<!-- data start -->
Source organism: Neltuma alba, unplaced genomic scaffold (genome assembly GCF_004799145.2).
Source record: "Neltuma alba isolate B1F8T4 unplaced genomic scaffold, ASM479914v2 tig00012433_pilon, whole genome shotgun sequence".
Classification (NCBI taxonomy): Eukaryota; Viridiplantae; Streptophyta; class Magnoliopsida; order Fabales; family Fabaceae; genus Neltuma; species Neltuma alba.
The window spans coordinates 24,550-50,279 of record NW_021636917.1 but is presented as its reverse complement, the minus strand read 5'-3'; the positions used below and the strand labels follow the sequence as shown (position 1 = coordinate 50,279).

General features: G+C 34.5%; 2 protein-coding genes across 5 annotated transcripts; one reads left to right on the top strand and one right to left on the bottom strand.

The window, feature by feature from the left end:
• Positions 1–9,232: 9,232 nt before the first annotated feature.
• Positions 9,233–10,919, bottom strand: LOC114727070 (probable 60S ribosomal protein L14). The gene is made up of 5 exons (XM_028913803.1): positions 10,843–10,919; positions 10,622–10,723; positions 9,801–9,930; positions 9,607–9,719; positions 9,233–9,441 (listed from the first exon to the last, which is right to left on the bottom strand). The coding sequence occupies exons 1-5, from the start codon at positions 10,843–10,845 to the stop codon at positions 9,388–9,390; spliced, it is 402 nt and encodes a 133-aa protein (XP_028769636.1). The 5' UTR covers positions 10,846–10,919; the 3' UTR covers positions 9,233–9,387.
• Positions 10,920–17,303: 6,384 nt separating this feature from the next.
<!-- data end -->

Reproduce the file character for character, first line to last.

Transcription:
Source organism: Neltuma alba, unplaced genomic scaffold (genome assembly GCF_004799145.2).
Source record: "Neltuma alba isolate B1F8T4 unplaced genomic scaffold, ASM479914v2 tig00012433_pilon, whole genome shotgun sequence".
Classification (NCBI taxonomy): Eukaryota; Viridiplantae; Streptophyta; class Magnoliopsida; order Fabales; family Fabaceae; genus Neltuma; species Neltuma alba.
The window spans coordinates 24,550-50,279 of record NW_021636917.1 but is presented as its reverse complement, the minus strand read 5'-3'; the positions used below and the strand labels follow the sequence as shown (position 1 = coordinate 50,279).

General features: G+C 34.5%; 2 protein-coding genes across 5 annotated transcripts; one reads left to right on the top strand and one right to left on the bottom strand.

The window, feature by feature from the left end:
• Positions 1–9,232: 9,232 nt before the first annotated feature.
• Positions 9,233–10,919, bottom strand: LOC114727070 (probable 60S ribosomal protein L14). The gene is made up of 5 exons (XM_028913803.1): positions 10,843–10,919; positions 10,622–10,723; positions 9,801–9,930; positions 9,607–9,719; positions 9,233–9,441 (listed from the first exon to the last, which is right to left on the bottom strand). The coding sequence occupies exons 1-5, from the start codon at positions 10,843–10,845 to the stop codon at positions 9,388–9,390; spliced, it is 402 nt and encodes a 133-aa protein (XP_028769636.1). The 5' UTR covers positions 10,846–10,919; the 3' UTR covers positions 9,233–9,387.
• Positions 10,920–17,303: 6,384 nt separating this feature from the next.